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How do I Lower the Cost of Medicare?

Article Details
  • Written By: N. Madison
  • Edited By: Bronwyn Harris
  • Last Modified Date: 21 March 2018
  • Copyright Protected:
    2003-2018
    Conjecture Corporation
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Although it may come as a surprise to those who’ve never been on Medicare or have recently enrolled, Medicare is not always free. Most people qualify for free Medicare Part A, which usually takes care of inpatient hospital costs, because they paid Medicare taxes when they were employed. However, those who didn’t work long enough or were self-employed typically have to pay a monthly premium for Part A. Those who want Part B, which covers outpatient expenses, usually have to pay for it, though it is optional. Either way, there are deductibles and co-pays, on top of premiums, that can make the cost of Medicare quite hefty; fortunately, there are some ways to lower those costs.

Many people find it difficult to keep up with the costs of prescription drugs, which aren’t covered by Part A and B. Medicare Part D, which is optional, does provide some help with prescriptions, but subscribers are still responsible for co-payments and co-insurance on prescription drugs. One way to lower the cost of Medicare is to switch to generic forms of prescription medications or even purchase over-the-counter medications, when possible. Medicare subscribers may also look for national, state, and community assistance programs that help subscribers to handle the cost of Medicare. Low-income subscribers can also contact the Social Security Administration for help.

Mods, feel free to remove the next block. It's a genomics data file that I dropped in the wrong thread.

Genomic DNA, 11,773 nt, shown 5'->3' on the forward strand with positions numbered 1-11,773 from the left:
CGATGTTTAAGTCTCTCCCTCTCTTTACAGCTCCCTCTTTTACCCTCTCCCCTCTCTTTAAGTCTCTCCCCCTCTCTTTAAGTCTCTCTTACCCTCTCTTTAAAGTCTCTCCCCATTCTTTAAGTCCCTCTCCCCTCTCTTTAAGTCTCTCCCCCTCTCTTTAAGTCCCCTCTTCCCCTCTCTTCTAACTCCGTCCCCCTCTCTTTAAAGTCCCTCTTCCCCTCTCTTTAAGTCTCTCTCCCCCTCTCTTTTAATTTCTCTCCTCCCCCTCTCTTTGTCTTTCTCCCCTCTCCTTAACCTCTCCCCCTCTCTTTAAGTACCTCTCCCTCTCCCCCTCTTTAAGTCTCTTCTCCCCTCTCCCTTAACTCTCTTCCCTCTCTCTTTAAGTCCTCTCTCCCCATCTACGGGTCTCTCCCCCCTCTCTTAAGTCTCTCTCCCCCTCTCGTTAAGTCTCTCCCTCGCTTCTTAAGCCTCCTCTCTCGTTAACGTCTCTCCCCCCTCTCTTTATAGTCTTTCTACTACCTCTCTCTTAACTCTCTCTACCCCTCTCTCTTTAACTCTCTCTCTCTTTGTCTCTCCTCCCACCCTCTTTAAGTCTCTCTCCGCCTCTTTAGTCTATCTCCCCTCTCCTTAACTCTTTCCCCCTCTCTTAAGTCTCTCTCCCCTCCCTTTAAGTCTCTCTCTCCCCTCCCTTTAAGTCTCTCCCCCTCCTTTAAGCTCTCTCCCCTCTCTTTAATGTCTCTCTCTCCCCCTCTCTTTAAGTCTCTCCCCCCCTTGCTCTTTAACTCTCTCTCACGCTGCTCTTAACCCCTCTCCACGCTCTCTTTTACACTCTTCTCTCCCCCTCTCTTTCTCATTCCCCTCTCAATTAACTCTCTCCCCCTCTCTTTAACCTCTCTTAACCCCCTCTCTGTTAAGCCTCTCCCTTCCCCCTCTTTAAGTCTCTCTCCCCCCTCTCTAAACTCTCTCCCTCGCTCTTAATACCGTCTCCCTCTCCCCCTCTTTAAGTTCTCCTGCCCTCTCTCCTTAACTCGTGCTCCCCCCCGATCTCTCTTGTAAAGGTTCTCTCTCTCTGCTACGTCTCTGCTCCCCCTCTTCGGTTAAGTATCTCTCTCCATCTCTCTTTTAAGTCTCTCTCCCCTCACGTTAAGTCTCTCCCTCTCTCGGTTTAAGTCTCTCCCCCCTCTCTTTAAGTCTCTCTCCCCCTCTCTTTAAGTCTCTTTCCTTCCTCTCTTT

Another way to help lower the cost of Medicare is to choose the right options. For example, some people buy into a Medicare Advantage plan referred to as Medicare Part C. This type of plan often pays for services not covered by the original Medicare plan and may offer lower deductibles and other out-of-pocket costs, such as co-payments. These plans will cost extra money, but that extra cost may balance itself out when compared to the overall amount of savings they provide. On the other hand, they often limit which doctors subscribers can see for care.

It’s important to understand that all Medicare Advantage plans are not equal. For example, some help to pay for prescriptions while others don’t provide this coverage. Medicare Advantage plans are offered by private insurers, and Medicare recipients should carefully compare them in order to choose the plan that offers the most benefits and lowers the cost of Medicare most. Many people opt for Advantage plans offered by health maintenance organizations (HMOs) since they tend to offer lower out-of-pocket expenses and more affordable premiums.

Besides prescription assistance and Medicare Advantage plans, a person can carefully consider the basic Medicare options and choose those that best suit his needs and financial situation. For example, choosing Medicare option D may help some people while others may do well to choose less expensive drugs instead.

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anon97283
Post 1

how can you state that Part A is free if you draw social security and then must pay $110.50 a month from your social security check?

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